It was only when I read the work of the Christian philosopher Josef Pieper that I became convicted that I really must love myself, that it is an offense to God not to love myself. Pieper describes love as the act of saying, “It’s good that you exist; how wonderful that you are!” And that is true about God’s attitude toward us. We know that He delights in our existence because He created us! So how could we not echo His “It is good” by also loving ourselves, by affirming that it is lovely that we exist?
Of course, this does not mean that we always feel pleasure in our lives, or happiness, or delight in our existence. But even when we feel despair, depression, or anxiety, we can know that it is good that we exist, and act on that knowledge. We love ourselves because we are lovely before God, and what other opinion could possibly matter more than God’s? I believe that 1 Corinthians gives us some concrete examples of how we can echo God’s delight in our existence by loving ourselves.
Applying 1 Cor 13 to Yourself
Consider what the description of verse seven means for the way we view our lives: “Love bears all things, believes all things, hopes all things, endures all things.” To love myself, my neighbor, and God, I must bear all things. Not only all the wrongs and offenses caused by my spouse, family, or even strangers, but also the sufferings I experience internally. The ones brought on by mental illness or the circumstances of life. I bear up under the suffering, resting on God and those closest to me, because in bearing with suffering, I love God by loving myself. And I model for my neighbors how they ought to also love themselves. Similarly, I must believe all things. Maybe most relevantly, I must believe God’s love for me is greater and more perfect than my imagination, that He does not make mistakes. That belief is not countermanded by my experience, my emotions, or the opinions of others.
To love myself I must hope all things. This hope is founded on the promises of God, not on my own ability to fix myself or control my circumstances or solve the problems of the world. My hope is in God’s promise to preserve me, to work all things together for my good, to finish the good work He started in me. And finally, to love myself properly, I must endure all things—including the torments of my own mind. I may tremble at the agony of life. At times I may feel crushed and overwhelmed and undone, but to love God, I must love myself; and to love my neighbor, I must love myself; and to love myself, I must endure.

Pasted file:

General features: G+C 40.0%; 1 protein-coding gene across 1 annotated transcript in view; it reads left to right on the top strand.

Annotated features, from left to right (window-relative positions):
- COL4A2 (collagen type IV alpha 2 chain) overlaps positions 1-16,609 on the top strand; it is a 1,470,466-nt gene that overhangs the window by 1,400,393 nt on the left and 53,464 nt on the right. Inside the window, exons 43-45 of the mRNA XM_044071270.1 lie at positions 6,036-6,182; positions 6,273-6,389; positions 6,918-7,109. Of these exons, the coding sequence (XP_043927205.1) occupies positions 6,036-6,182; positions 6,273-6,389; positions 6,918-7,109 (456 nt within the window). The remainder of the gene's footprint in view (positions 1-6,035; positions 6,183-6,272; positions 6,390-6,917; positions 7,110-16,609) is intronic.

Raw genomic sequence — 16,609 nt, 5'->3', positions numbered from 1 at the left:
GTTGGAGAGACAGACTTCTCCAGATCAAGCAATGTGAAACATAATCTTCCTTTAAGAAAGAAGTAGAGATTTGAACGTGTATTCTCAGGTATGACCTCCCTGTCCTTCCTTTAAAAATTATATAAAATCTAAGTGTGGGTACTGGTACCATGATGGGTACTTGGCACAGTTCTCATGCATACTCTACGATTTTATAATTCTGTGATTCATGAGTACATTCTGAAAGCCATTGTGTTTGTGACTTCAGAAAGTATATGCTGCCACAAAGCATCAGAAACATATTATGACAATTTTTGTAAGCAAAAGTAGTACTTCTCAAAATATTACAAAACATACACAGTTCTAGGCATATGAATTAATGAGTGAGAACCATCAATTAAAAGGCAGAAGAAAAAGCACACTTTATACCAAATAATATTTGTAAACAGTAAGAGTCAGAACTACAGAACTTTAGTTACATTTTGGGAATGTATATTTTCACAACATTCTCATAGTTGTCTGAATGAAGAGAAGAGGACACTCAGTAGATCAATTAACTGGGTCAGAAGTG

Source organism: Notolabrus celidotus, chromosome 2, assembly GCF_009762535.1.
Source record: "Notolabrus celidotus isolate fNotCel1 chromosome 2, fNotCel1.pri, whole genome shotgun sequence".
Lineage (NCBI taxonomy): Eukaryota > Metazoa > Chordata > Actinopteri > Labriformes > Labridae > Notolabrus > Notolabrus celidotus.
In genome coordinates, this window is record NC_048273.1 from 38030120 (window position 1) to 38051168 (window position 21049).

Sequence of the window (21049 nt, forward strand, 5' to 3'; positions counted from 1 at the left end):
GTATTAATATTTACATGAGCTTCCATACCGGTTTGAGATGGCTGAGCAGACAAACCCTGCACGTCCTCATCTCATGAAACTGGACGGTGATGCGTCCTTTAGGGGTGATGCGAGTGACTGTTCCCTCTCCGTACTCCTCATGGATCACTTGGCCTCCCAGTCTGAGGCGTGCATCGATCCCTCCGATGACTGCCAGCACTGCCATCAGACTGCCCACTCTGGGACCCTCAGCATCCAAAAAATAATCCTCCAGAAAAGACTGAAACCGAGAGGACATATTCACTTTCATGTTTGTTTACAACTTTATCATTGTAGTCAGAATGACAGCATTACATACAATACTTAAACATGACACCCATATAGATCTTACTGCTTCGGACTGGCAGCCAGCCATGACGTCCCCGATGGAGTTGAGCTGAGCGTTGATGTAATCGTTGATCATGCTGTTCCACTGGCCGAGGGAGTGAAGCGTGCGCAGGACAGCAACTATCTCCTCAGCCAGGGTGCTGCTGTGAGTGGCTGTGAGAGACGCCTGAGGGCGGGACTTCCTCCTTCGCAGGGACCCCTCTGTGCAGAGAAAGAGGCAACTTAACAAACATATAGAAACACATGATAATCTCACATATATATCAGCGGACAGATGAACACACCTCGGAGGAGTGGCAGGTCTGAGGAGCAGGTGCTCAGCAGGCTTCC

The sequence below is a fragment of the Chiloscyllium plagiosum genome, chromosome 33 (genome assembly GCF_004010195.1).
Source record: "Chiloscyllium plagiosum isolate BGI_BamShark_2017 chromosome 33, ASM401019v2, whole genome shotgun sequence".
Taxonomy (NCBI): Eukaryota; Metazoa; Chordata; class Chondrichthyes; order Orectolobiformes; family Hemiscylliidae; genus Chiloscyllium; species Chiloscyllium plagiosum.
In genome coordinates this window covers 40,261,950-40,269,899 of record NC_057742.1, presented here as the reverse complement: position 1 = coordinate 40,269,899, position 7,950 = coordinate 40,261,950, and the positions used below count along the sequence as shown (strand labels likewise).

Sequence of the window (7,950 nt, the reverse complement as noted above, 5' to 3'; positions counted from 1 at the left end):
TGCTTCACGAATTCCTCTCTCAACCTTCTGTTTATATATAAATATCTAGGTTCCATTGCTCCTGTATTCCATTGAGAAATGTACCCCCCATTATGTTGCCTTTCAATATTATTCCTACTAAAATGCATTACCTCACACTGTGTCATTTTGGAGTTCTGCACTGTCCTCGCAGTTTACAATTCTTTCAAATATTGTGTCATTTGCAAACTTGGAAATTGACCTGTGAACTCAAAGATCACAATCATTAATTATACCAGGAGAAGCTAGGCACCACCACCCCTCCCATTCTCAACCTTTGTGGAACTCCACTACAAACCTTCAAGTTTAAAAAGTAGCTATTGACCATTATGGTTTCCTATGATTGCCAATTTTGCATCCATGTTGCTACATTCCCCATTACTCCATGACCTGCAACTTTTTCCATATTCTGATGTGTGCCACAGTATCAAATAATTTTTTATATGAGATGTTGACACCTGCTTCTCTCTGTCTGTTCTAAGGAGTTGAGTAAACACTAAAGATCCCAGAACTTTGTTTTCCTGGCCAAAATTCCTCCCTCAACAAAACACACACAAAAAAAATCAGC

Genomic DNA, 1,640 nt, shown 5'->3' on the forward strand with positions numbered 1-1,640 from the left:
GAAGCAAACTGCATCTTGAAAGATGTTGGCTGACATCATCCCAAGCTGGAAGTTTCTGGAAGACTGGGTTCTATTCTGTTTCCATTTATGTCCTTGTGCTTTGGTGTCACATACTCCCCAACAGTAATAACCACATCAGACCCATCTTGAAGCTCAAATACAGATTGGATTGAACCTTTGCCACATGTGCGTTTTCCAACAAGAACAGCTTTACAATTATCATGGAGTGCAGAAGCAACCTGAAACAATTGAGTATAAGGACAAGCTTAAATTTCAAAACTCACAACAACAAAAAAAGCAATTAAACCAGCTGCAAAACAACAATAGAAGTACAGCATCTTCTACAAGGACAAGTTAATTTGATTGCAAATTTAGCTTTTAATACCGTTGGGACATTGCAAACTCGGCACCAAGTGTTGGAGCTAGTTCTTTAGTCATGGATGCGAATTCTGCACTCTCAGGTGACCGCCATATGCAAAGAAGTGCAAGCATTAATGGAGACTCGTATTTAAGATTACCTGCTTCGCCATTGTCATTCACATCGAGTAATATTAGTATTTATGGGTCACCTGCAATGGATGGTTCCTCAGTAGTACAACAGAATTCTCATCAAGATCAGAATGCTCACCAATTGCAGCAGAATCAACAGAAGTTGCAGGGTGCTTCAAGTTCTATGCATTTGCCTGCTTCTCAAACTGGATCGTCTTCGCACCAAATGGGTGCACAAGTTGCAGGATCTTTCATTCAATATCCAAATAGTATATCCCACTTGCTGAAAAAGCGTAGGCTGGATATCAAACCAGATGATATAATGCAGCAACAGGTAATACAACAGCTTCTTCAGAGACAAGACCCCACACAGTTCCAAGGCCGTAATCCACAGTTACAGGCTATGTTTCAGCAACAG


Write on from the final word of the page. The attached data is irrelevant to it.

I cannot do this alone, however. I bear, believe, hope, and endure not from my own capacity for love but with the aid of the Holy Spirit and with the comfort and encouragement of my friends. It is only with the aid of others that I can love myself and thereby honor God’s creation.
Alan Noble (PhD, Baylor University) is associate professor of English at Oklahoma Baptist University. He has written for the Atlantic, Vox, The Gospel Coalition, Christianity Today, and First Things. He is also the author of On Getting Out of Bed, Disruptive Witness and You Are Not Your Own.
On Getting Out of Bed: The Burden & Gift of Living
by Alan Noble
When struggling with depression or anxiety, just getting out of bed can be challenging. Drawing on personal experience, Alan Noble considers the unique burden of everyday life in the modern world. Sometimes, he writes, the choice to carry on amid great suffering—to simply get out of bed—is itself a powerful witness to the goodness of life, and of God.
As a bonus, if you purchase one of the books above, you help support The Pastor’s Workshop at no extra cost to you. As an Amazon affiliate, TPW receives a small comission from purchases through these links.